“CTS Eventim has used the time of the pandemic for numerous strategic initiatives to emerge even stronger from the crisis,” reports chief operating officer Alexander Ruoff. “These include product developments. Among these, our digital ticket EVENTIM.Pass stands out in particular.”

Taking the opportunity to “make ticketing more seamless for both the promoter and customer,” Skiddle’s head of marketing, Jamie Scahill, says. “Over the last 18 months, we’ve launched our beta Promotion Centre to current promoters, built from the ground-up.

“[It] provides new features such as bulk-editing events, bulk-embargoing events, new dashboards, embed-listing widgets for promoters and more. We’ve also introduced a DIY payment plan builder for promoters to have greater control over the payment plans they want to offer to customers.”

Not to be outdone, Richard Howle says The Ticket Factory is close to completing an overhaul of its payment systems, offering increased security for customers when they are booking online.

“We have also installed a brand-new telephone system in our dedicated contact centre. It’s becoming increasingly rare in the ticketing industry for this kind of personalised interaction – and it’s something we’re committed to and really value as a business,” says Howle.

 


Get more stories like this in your inbox by signing up for IQ Index, IQ’s free email digest of essential live music industry news.

International Ticketing Report 2021: Consumer behaviour

The International Ticketing Report is a one-off annual health check on the global ticketing business, with emphasis on the sector’s response to the Covid-19 pandemic.

The past two years have been turbulent for the business, but with consumer demand for live events now at an all-time peak, the challenges of fulfilling the most packed event schedule in history will test ticketers to the hilt.

Staffing, vouchers schemes and refunds, demand, consumer behaviour, communication, new products & services, secondary ticketing, pandemic lessons and recovery are among the challengers addressed by industry-leading experts in this extended report.

The report, originally published in IQ105, is in lieu of the International Ticketing Yearbook – a standalone global guide to the live entertainment market that will return in 2022.

IQ will publish sections of the International Ticketing Report over the coming weeks but subscribers can read the entire feature in issue 105 of IQ Magazine now.

To read the previous instalment of the report on staffing click here.


In addition to purchasing add-on insurance coverage, fans are often waiting until the 11th hour to buy tickets for certain events – although some recent tours and dates for A-list acts next year have sold out within minutes.

While that dichotomy could give promoters sleepless nights, what is proving more certain is the willingness of the general public to embrace digital ticketing. This has been accelerated by the pandemic, as people recognise the health and hygiene benefits of steering away from physical passes for events.

“Digital transformation has significantly changed attitudes towards digital tickets – a Rubicon has been crossed,” says Total Ticketing sales director Martin Haigh. “Contactless purchase, fulfilment, transfer, and redemption is very attractive given the pandemic. Digitally connecting tickets to waivers and proof-of-vaccine may soon be mandatory.”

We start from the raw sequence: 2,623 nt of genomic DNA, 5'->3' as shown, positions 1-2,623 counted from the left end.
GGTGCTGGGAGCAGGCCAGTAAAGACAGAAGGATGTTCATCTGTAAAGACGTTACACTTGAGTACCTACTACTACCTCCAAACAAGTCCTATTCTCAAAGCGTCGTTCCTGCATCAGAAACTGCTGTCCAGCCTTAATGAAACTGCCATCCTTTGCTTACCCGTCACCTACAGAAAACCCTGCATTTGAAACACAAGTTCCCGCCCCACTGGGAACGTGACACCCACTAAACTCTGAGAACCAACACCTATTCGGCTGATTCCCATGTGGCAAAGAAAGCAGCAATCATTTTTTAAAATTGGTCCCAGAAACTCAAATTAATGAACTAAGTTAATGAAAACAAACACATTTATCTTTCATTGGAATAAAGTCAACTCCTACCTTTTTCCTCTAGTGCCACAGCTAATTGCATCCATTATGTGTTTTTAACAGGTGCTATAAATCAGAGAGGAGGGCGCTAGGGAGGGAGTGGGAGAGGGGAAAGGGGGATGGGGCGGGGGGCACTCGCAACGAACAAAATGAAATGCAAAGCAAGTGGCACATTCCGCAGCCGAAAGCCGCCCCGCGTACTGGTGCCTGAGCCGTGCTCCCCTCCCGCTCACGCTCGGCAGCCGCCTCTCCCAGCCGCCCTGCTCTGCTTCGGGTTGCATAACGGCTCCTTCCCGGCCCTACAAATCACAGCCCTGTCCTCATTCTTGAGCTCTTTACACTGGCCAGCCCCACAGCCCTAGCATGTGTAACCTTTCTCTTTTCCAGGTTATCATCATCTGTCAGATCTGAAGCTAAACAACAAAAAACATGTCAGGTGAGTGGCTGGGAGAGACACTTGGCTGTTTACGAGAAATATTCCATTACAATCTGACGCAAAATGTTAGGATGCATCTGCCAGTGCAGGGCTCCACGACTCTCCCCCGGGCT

Scahill states, “Much like we’ve seen with promoters, we expect more of an increase in demand towards the use of digital tickets vs physical as consumers become more accustomed to using technology throughout the pandemic. In addition to this, sustainability is somewhat of a hot-button issue in the events and touring industry, so the more we can limit paper usage in the ticketing industry, the better.”

“Contactless purchase, fulfilment, transfer, and redemption is very attractive given the pandemic”

However, pointing out that a digital ticket merely identifies the mobile phone’s IMEI number, rather than the person holding it, Fair Ticket Solutions’ founder & CEO, Alan Gelfand, comments, “Attendees now have to provide some additional physical form of ID for entry, so whether a ticket is on their phone or physical now becomes only a matter of what the attendee deems convenient for them and should have their choice of deciding, not dictated to.”

And that scepticism wins favour with CTS Eventim chief operating officer Alexander Ruoff, who contends that not everyone will embrace the digital switch. “We believe very strongly that many customers will want to continue to receive a physical ticket or receive it in addition,” he tells IQ.

“An electronic ticket in a virtual wallet hardly triggers anticipation of a concert. In contrast, a paper ticket on the fridge or on the pinboard evokes exactly that feeling. A physical ticket also plays a very important role for many fans as a souvenir of a great concert experience.”

Nonetheless, Richard Howle from The Ticket Factory states, “The pandemic has forced the public (whether they like it or not) to embrace mobile technology with the use of tools like the [UK’s] NHS Covid App. It was only a matter of time until digital ticketing arrived, and the pandemic has simply accelerated that process. Some of our first events to go to 100% digital ticketing were non-music events with audiences that traditionally find it harder to adopt these technologies.”